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County commissioners get into heated debate over benefits

A heated discussion about benefits for county commissioners during their March 28 meeting escalated to the point a five-minute recess had to be called for everyone to calm down.
“We can disagree in this body, but we can do it respectfully,” said Mayor Dan Eldridge prior to calling the time-out.
Commissioner Ethan Flynn broached the benefits topic when he again voiced his opposition to commissioners receiving health insurance, despite being unable to rally anyone to his side the month before during a similar discussion.
Flynn missed the January meeting where commissioners approved a resolution for no change in commissioner compensation, including insurance benefits and pay.
All commissioners receive $375 per month for their service as elected officials. Twelve of the commissioners also elect to receive health insurance benefits at a cost to the county of $1,400 per month per commissioner.
In February, Flynn appealed to fellow commissioners to lead by example.
“The taxpayers sent a message by electing 14 new commissioners,” he said. “And if we want to send a message, we need to cut our insurance.”
Flynn said 44 county employees are currently denied insurance because they don’t meet eligibility requirements.
“It’s hypocritical for us to give it to ourselves,” he said. “And I would like us to look at this.”
His request died on the floor when no motion was made.
Flynn returned in March, this time making a recommendation himself.
“I move we rescind the motion made in January to not change commissioner benefits,” he said.
After several seconds of silence, Commissioner Joe Corso said he would second the motion to allow for discussion.
Commissioner Mark Ferguson, chair of the Commercial, Industrial and Agricultural Committee, which made the recommendation for no change, provided meeting schedules for the CIA Committee and the Commission. He encouraged Flynn to attend so he would know what is going on in Washington County.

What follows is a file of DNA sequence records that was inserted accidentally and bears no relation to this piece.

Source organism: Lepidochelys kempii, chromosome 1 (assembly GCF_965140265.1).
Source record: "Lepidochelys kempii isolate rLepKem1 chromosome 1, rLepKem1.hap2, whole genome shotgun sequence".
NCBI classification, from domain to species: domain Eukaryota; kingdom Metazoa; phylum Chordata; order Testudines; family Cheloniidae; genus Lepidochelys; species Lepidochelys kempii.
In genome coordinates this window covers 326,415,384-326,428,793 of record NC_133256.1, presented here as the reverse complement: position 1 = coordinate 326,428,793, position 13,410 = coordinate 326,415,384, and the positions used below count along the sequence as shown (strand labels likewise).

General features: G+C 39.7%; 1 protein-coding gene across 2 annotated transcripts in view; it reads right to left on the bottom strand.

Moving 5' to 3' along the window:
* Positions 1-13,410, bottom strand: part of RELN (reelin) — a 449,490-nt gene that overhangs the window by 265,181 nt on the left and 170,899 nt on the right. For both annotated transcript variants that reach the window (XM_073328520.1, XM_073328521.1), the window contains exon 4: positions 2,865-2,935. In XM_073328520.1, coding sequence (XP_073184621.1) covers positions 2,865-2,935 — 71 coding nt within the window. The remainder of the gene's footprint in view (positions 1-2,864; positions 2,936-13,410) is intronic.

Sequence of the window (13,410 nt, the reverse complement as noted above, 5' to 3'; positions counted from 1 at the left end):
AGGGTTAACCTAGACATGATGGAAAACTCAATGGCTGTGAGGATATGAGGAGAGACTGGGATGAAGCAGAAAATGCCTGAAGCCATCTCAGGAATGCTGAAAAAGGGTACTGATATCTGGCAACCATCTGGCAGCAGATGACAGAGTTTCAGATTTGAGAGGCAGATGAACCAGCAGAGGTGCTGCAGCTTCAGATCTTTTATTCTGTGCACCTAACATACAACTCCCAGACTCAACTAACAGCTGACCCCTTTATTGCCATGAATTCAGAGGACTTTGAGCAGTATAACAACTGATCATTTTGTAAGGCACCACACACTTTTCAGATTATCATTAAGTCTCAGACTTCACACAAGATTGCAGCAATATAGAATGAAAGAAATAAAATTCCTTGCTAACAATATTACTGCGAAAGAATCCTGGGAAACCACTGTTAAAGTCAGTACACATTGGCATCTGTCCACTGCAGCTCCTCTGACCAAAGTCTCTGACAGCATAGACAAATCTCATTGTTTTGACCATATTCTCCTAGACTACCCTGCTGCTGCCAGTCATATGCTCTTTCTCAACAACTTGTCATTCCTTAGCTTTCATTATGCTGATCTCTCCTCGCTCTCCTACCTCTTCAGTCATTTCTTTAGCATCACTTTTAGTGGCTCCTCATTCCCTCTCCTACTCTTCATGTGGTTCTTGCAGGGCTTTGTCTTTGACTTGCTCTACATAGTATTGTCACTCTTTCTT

Commissioner Greg Matherly stated a larger picture is at-hand, saying his own constituents want to reduce the number of commissioners.
“We have some bigger issues to look at,” he said.
Flynn insisted the Commission should make a statement to its shareholders by committing to reduce the amount it spends on health insurance for its members.
“Do you have health insurance,” Ferguson asked.
When Flynn answered with a “yes,” Ferguson asked what company he is with. Flynn said he receives insurance through the school system in which he serves as a teacher.
“Oh, your employer,” Ferguson quipped. “No more questions.”
Flynn angrily responded, saying he knows what it is like to not have insurance. He cited a needed trip to the emergency room he once had to take while uninsured.
Ferguson then called for the bailiff to remove Flynn from the courtroom where the meeting was taking place.
Because only the mayor can order this action, Flynn remained at the table.
“Can someone get a toy out of his (Flynn’s) backpack and give it to him to play with?” Commissioner Roger Nave suggested.
The only commissioners who voted to rescind the January motion were Flynn, Mitch Meredith and Joe Grandy.
Eldridge expressed his disappointment to the Herald & Tribune in a later interview.
“My expectations are that we can come to the meetings and there will be disagreements,” he said. “But we must remember we are representing the people of Washington County and we have to do that in a professional manner.”
Despite its reaching an uncomfortable level, Eldridge said he purposely allowed the debate on commissioner benefits to continue.
“Washington County is fighting a reputation of back-room deals, and I want these issues to be debated and decided in the light of day,” he said. “There were a lot of people from the public in attendance, and it is helpful for them to know their commissioners’ positions.”
Eldridge said he hopes the Commission will come to the April meeting with a different mindset.
“We can’t do the people’s business that way,” he said.